Career advice

Should I stay or should I go? Part 2

As a nurse you have skills and experience that are in demand outside the NHS and the healthcare sector. Mandy Day-Calder explains how to recognise your own value and make your move.

As a nurse you have skills and experience that are in demand outside the NHS and the healthcare sector. Mandy Day-Calder explains how to recognise your own value and make your move


When looking for a new role, don't set limits on yourself and take opportunities. Picture: Getty

If you want to move into a new role, you need to be able to sell yourself to prospective employers, and the first step in this process is knowing what you are capable of. Don't set artificial limits on yourself. You will have a wide range of skills that you can transfer to other environments, you just need to identify what these are.

In 2005 I left an acute NHS ward to work as a specialist nurse in the voluntary sector. One essential quality this new role required was to be confident in public speaking. When I first saw this, I panicked, but then I thought of all the times I had addressed groups of patients and staff and I thought, yes, I can do this. 

If I had gone with my initial reaction, I would have denied myself an exciting and rewarding opportunity.

Be proud

There are many ways to identify your skills, but one of the easiest is to think of all the tasks you perform in your current role. This is no time to be modest. The easiest way is to go through what you do during a regular shift, step-by-step. Don't just focus on your clinical skills: prospective employers will be looking for experience in areas such as time management, organisation, delegation, leadership and project management.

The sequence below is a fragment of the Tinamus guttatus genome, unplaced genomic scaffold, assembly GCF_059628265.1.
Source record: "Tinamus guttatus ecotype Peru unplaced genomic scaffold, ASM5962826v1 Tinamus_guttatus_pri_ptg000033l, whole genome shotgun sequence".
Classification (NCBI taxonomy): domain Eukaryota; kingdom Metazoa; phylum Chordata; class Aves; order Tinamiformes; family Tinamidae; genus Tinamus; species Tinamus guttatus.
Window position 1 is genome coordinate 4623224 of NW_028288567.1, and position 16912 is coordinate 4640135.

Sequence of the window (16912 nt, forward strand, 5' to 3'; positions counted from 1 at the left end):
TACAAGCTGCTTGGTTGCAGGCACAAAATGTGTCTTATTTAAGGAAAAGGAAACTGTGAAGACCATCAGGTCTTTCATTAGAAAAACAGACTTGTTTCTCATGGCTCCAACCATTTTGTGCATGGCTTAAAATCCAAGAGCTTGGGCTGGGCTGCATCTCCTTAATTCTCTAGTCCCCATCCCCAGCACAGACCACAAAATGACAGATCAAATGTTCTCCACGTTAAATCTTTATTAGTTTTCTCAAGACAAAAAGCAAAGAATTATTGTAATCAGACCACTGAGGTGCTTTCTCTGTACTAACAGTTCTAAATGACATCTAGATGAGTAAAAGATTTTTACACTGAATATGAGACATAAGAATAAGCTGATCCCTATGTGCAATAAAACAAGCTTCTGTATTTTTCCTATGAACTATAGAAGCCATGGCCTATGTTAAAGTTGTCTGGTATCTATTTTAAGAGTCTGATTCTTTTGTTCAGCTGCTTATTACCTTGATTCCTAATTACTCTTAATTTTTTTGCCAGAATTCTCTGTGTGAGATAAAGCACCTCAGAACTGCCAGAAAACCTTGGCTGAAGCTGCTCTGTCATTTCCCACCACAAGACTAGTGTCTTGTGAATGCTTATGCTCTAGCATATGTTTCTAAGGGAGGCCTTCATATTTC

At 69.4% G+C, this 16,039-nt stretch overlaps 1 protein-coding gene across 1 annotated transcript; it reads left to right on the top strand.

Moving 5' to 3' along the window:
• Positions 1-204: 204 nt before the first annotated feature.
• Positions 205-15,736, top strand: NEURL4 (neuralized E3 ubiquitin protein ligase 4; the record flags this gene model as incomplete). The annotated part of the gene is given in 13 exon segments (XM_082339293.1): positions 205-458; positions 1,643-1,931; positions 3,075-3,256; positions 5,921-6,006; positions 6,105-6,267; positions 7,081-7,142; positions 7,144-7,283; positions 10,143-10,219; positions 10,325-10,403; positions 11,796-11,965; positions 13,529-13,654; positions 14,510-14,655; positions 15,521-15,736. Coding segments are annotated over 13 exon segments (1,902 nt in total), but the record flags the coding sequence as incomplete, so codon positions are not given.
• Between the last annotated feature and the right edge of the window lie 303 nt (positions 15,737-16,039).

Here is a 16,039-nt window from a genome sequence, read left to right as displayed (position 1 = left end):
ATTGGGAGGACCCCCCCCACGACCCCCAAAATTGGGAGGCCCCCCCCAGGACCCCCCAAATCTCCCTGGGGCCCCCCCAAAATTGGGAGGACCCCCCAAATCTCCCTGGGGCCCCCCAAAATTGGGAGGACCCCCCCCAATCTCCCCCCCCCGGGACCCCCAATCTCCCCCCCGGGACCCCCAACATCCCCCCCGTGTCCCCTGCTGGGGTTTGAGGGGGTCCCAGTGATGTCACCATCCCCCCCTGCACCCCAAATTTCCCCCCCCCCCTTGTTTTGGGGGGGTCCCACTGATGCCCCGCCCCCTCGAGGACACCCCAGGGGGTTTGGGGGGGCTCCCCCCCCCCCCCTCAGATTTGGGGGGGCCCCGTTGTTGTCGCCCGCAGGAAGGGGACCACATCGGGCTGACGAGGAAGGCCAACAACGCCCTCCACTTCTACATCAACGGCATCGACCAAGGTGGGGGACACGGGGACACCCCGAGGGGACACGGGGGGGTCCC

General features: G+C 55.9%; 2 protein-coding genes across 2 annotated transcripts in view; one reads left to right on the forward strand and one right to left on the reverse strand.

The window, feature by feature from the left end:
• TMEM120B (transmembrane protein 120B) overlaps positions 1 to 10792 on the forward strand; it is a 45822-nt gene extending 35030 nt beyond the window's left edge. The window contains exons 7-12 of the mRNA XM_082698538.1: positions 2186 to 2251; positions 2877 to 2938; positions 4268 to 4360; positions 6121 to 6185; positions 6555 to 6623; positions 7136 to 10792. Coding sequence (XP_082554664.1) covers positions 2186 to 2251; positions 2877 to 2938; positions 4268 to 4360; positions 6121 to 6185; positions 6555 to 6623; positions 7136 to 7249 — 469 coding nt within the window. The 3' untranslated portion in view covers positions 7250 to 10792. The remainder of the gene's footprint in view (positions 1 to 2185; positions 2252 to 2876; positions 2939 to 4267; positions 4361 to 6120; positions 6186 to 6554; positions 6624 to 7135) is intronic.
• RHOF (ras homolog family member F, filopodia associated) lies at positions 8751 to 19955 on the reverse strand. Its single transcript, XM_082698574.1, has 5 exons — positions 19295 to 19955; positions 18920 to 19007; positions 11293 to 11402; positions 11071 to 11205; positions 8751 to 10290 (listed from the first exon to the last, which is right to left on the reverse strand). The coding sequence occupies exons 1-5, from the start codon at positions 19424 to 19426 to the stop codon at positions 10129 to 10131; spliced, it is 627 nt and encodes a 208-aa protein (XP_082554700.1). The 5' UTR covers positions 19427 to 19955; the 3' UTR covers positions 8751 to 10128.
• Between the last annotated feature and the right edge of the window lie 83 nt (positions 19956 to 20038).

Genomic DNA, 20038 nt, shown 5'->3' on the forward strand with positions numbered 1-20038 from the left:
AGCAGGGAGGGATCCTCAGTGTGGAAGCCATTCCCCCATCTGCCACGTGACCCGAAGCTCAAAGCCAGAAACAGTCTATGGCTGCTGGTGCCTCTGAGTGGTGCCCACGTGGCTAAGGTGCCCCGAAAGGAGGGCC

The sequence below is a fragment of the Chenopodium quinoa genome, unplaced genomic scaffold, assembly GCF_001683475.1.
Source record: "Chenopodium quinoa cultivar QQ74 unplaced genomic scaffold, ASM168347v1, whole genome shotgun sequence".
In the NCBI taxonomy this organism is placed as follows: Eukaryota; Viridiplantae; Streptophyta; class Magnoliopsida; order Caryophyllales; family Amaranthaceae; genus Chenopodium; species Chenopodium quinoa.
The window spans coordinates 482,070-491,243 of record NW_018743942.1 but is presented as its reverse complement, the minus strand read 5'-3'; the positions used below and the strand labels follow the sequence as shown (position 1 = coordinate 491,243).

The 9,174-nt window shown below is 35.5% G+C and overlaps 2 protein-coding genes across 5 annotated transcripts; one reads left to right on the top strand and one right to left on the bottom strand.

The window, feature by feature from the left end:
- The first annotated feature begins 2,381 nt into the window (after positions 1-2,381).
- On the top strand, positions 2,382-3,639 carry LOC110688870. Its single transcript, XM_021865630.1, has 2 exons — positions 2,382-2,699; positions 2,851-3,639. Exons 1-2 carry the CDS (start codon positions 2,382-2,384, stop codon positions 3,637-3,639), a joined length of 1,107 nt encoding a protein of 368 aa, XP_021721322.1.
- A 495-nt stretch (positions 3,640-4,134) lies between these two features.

Employers also want to get a sense of how you approach your work. For example, are you reliable, trustworthy, a team player? How would you describe your role to someone who didn't know what a nurse was?

If you want to make a successful career change, you need to feel proud of who you are as a professional and all you have achieved in your career, regardless of your level of seniority.

Options

If you still want to work as a registered nurse, you will need to ensure that your future role supports the revalidation process. Remember that you don't need to be providing 'hands-on' care to meet the requirements, and check the NMC website for more information.

If you decide to leave the register, you can't be employed as a nurse, but you can still use the skills and experience you have gained from nursing within the wider context of healthcare or even in a different sector.

Try to familiarise yourself with the job market and consider speaking to a recruitment consultant. Potential careers options include:

  • Voluntary sector e.g. as a specialist nurse, managing a helpline, education, writing health information or campaigning.
  • Private sector e.g. nursing for an agency or fee-paying hospital, working for a pharmaceutical or medical device company.
  • Public sector e.g. health advisor to local authority or civil service.
  • Education e.g. as a lecturer or trainer.

Mandy Day-Calder is a freelance writer and health/life coach

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